The newest controversial attraction in Europe is not an underground nightclub, but a garden in the clouds. London’s highest roof garden has opened at the top of the capital’s newest skyscraper, 20 Fenchurch Street – a structure that is referred to as the Walkie-Talkie, because of its uniquely voluptuous shape.
Dubbed the Sky Garden, the proposals for building the controversial three-story public space in the 37-floor skyscraper was approved back in 2007. Starting on January 12th, the public will officially have access to the spot, which starts on the 35th floor and features incredible views of Central London, ample space, and lush foliage.
However, not everyone is excited about the giant structure’s new sector, which was designed by landscape practice Gillespies. Critics have said the garden is “not a proper public space” at the top of “probably the ugliest building in London,” the BBC reports. And even British city planners have admitted that the anticipated garden is not “quite what it was meant to be.”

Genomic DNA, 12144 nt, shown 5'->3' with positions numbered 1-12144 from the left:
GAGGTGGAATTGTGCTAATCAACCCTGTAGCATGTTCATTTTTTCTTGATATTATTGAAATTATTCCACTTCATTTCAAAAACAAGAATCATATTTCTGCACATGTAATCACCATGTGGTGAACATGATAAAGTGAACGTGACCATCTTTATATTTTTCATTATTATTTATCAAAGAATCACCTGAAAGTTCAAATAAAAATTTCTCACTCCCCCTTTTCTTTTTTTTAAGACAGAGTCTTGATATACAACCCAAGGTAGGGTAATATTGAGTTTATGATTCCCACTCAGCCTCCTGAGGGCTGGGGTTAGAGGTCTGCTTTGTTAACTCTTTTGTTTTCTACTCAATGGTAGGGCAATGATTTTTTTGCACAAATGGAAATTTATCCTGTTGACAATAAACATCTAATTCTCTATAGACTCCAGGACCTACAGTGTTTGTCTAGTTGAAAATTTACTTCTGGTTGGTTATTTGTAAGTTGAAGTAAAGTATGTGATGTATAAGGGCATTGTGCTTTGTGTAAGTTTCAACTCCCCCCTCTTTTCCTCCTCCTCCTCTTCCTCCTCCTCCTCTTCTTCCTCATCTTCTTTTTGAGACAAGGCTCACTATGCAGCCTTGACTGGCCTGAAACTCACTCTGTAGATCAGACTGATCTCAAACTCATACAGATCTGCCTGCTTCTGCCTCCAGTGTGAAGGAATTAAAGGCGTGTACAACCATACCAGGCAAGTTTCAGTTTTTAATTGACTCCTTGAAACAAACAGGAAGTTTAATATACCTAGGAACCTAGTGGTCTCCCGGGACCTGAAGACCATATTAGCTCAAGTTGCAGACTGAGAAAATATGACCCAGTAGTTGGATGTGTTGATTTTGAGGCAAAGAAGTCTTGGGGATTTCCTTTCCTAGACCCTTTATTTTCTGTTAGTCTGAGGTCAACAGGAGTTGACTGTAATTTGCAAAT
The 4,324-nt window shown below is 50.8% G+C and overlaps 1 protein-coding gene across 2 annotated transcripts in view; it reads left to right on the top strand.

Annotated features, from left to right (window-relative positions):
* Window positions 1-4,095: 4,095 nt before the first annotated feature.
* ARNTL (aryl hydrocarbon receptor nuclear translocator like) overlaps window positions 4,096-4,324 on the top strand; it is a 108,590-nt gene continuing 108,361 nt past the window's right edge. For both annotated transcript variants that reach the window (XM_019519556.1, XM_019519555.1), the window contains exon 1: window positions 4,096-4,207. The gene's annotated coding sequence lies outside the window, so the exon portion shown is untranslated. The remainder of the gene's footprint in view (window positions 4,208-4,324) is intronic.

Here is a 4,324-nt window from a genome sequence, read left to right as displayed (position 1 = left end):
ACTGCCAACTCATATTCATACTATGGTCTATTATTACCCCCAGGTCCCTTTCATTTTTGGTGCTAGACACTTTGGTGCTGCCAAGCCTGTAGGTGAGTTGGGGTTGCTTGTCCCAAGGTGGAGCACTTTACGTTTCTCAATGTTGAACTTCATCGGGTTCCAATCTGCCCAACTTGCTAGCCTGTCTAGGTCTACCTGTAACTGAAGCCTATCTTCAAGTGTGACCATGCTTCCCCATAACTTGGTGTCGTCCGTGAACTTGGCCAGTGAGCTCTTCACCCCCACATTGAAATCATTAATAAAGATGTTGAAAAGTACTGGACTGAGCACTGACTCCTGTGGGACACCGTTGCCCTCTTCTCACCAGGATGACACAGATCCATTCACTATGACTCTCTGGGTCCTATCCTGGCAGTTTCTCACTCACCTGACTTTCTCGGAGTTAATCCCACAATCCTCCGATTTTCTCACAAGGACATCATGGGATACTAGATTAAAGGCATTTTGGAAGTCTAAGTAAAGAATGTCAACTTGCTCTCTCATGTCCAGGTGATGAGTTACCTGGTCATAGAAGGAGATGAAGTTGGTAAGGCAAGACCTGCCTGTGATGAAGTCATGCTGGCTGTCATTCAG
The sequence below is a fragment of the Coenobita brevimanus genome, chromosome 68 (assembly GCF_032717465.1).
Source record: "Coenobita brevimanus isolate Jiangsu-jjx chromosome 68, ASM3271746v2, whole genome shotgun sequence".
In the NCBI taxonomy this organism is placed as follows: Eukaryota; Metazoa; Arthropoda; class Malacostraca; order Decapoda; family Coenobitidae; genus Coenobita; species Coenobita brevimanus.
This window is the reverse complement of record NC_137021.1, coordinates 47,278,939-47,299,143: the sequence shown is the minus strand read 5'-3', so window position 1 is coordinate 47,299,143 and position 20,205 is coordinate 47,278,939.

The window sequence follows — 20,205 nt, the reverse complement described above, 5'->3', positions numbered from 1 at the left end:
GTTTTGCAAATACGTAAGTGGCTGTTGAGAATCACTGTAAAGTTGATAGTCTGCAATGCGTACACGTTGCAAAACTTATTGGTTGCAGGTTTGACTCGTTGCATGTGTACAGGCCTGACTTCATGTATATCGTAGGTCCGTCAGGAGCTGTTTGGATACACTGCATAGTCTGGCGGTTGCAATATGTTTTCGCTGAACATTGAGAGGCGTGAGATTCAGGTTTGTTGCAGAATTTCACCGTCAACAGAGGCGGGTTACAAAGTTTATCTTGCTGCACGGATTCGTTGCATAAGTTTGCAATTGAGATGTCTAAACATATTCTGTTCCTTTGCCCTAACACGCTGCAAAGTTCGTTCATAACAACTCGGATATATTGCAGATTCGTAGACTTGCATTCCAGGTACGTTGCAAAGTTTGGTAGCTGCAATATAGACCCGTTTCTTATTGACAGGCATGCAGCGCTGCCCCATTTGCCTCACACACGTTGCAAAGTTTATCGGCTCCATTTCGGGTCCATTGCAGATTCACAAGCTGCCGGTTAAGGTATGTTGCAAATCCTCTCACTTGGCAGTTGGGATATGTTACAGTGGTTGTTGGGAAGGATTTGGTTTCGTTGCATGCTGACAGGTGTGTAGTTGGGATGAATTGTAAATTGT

“I think calling it a sky garden is perhaps misleading,” said Peter Rees, the City of London’s former chief planner. “If people are expecting to visit it as an alternative to Kew, then they will be disappointed.”
He added, “This was never designed as just a garden, but the public have free access to the top with wonderful views across London.
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Along with Rees, others argue that the development, which houses three high-end restaurants for 400 diners, isn’t actually a garden at all, but “an observation deck with a few trees.” What’s more, the garden isn’t technically public either: Only paying customers who are visiting one of the three eateries will be allowed up to the garden after 6 p.m., according to the BBC. And guests must book three days in advance to go up the tower.
“Lots of people got excited about the public garden idea but it’s not a real public garden – instead a private space you have to book to visit three days in advance,” the Victorian Society’s Christopher Costelloe said.
Independent councilor Tom Sleigh agreed, adding, “A planning condition was that it would be a green park where people can congregate. If this is not delivered, then the developers should be held to account.”